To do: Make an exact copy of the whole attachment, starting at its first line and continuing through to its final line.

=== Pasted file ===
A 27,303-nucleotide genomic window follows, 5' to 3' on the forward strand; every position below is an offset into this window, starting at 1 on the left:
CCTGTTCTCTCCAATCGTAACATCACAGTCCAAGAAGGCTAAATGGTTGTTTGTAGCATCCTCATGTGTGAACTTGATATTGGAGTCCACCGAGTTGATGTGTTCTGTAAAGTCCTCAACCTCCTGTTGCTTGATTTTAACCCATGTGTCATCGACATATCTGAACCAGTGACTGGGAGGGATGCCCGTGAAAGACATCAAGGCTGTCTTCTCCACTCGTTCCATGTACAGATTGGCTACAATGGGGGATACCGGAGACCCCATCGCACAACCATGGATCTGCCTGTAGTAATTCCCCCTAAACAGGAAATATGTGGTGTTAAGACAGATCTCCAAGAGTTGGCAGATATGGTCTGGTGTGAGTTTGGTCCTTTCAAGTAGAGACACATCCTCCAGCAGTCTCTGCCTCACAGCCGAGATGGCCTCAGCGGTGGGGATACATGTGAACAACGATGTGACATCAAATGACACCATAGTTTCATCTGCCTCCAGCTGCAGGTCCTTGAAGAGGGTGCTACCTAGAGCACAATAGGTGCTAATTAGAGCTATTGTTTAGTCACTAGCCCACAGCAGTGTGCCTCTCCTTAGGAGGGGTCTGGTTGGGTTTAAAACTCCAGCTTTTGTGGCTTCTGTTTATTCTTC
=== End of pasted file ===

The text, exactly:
A 27,303-nucleotide genomic window follows, 5' to 3' on the forward strand; every position below is an offset into this window, starting at 1 on the left:
CCTGTTCTCTCCAATCGTAACATCACAGTCCAAGAAGGCTAAATGGTTGTTTGTAGCATCCTCATGTGTGAACTTGATATTGGAGTCCACCGAGTTGATGTGTTCTGTAAAGTCCTCAACCTCCTGTTGCTTGATTTTAACCCATGTGTCATCGACATATCTGAACCAGTGACTGGGAGGGATGCCCGTGAAAGACATCAAGGCTGTCTTCTCCACTCGTTCCATGTACAGATTGGCTACAATGGGGGATACCGGAGACCCCATCGCACAACCATGGATCTGCCTGTAGTAATTCCCCCTAAACAGGAAATATGTGGTGTTAAGACAGATCTCCAAGAGTTGGCAGATATGGTCTGGTGTGAGTTTGGTCCTTTCAAGTAGAGACACATCCTCCAGCAGTCTCTGCCTCACAGCCGAGATGGCCTCAGCGGTGGGGATACATGTGAACAACGATGTGACATCAAATGACACCATAGTTTCATCTGCCTCCAGCTGCAGGTCCTTGAAGAGGGTGCTACCTAGAGCACAATAGGTGCTAATTAGAGCTATTGTTTAGTCACTAGCCCACAGCAGTGTGCCTCTCCTTAGGAGGGGTCTGGTTGGGTTTAAAACTCCAGCTTTTGTGGCTTCTGTTTATTCTTC